“Custom was valued by those who had fewer ways of managing change or opposing it,” writes Colls, and somehow when the Stamford bull run was finally abandoned in 1839, it felt like part of a larger, tectonic shift: of a gradual draining of power and individuality away from England’s towns and parishes – a new vision of England in which everywhere would feel much like everywhere else.
Fox hunting, too, was a sport with its own innate inequities. For the landed gentry of 19th-century England, the wildly popular seasonal hunts were an indelible fixture of the social scene: fashionable, exhilarating, sexually charged and, with their strong military flavour and nod to existing hierarchies, redolent of how the English ruling class liked to imagine itself. And yet, while killing foxes was sport for the landed classes, for the poor it was classified as poaching, a criminal offence punishable by hard labour, transportation or worse. Or, as Colls puts it: “Legal hunters went out by day. Illegal hunters went out by night.”
The book is at its strongest and most thought-provoking when drawing these sorts of smart, subversive connections. Colls is a freewheeling cultural historian whose previous work has spanned everything from Orwell to English folk tradition to the trade union movement. Perhaps that broad scope has equipped him with a certain talent for the comparative: between the severe and the trivial, the right to play and the right to protest, different forms of liberty, different forms of violence.
Colls even manages to put a fresh twist on a time-worn tale: the rise of football, which he compares to hunting in that it “involved a kind of roving liberty with intent to kill”. The 1858 Form of By-Laws legislation stipulated a minimum space of ten by 15 feet at the back of a dwelling, and in these yards, lanes and alleyways were born the successive generations of street footballers that would ultimately establish the game as the pre-eminent national sport.
In many ways, street football spoke to the character and instincts of the nation as a whole: a game limited by strict natural boundaries, governed by unwritten but generally understood rules and constitutions (rush keepers, captains picking teams), and yet defined above all by personal liberty, the freedom to dream up and do whatever the hell you wanted.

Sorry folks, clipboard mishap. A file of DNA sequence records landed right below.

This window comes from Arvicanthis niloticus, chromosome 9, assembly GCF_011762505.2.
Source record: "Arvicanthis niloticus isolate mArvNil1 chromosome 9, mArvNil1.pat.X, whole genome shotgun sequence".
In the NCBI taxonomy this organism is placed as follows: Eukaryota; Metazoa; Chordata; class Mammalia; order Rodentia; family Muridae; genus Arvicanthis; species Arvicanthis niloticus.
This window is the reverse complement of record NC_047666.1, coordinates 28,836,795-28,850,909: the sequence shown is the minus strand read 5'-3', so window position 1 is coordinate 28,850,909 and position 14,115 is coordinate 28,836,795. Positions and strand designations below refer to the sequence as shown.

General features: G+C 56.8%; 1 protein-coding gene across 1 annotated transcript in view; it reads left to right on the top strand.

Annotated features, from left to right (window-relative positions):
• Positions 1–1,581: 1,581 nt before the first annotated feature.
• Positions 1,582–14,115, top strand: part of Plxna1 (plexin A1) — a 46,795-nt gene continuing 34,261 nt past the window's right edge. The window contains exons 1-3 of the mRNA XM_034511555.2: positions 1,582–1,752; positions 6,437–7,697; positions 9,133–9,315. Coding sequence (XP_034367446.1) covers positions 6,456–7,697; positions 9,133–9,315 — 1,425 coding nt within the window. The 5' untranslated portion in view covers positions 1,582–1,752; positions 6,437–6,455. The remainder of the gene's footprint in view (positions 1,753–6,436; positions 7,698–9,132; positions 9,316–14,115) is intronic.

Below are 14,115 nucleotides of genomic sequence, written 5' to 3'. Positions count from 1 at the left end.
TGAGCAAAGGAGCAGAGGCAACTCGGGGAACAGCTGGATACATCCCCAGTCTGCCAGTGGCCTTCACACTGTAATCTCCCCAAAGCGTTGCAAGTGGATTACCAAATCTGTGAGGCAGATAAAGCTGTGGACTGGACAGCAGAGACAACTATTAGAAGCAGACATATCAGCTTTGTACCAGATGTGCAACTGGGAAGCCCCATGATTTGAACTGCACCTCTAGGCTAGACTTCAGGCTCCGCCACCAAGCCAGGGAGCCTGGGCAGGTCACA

This Sporting Life is beautifully and inventively expressed, witty and bawdy in places. And even if it occasionally drowns a little in the richness of its research, gets bogged down in ephemera, disappears down one whimsical cul-de-sac too many, then perhaps this is partly intentional: a reflection of our free-form, spontaneous relationship with sport itself. “Even as we know sport to be trivial, we know we are trivial. . . and so, ergo, are some of the histories we write,” Colls declares with his tongue, you suspect, planted firmly in his cheek.
Above all, you realise that like the adult gap-year hooligans that follow England abroad, the people of Stamford weren’t running the bull every year out of some noble expression of civil pride, or as a sort of ritualistic two fingers to the establishment. Mostly, they did it because it was absolutely legendary banter.
And for all the big ideas and grand unifying theories, perhaps the most impressive element of This Sporting Life is its light touch, the way it never quite loses sight of the fact that at its heart, sport is fun. By way of illustration, Colls shifts his focus to the present day, and how, as coronavirus brought the apparatus of big sport clanking to a halt, the “fun went on”, whether in the form of nonsensical challenges or backyard gymnastics. This has always been the gift of sport: its shapelessness and malleability, its ability to be whatever you want it to be, a canvas as rich and dynamic and sundry as the nation itself.
This Sporting Life: Sport and Liberty in England, 1760-1960
Oxford University Press, 416pp, £25
This article appears in the 23 Sep 2020 issue of the New Statesman, The autumn of discontent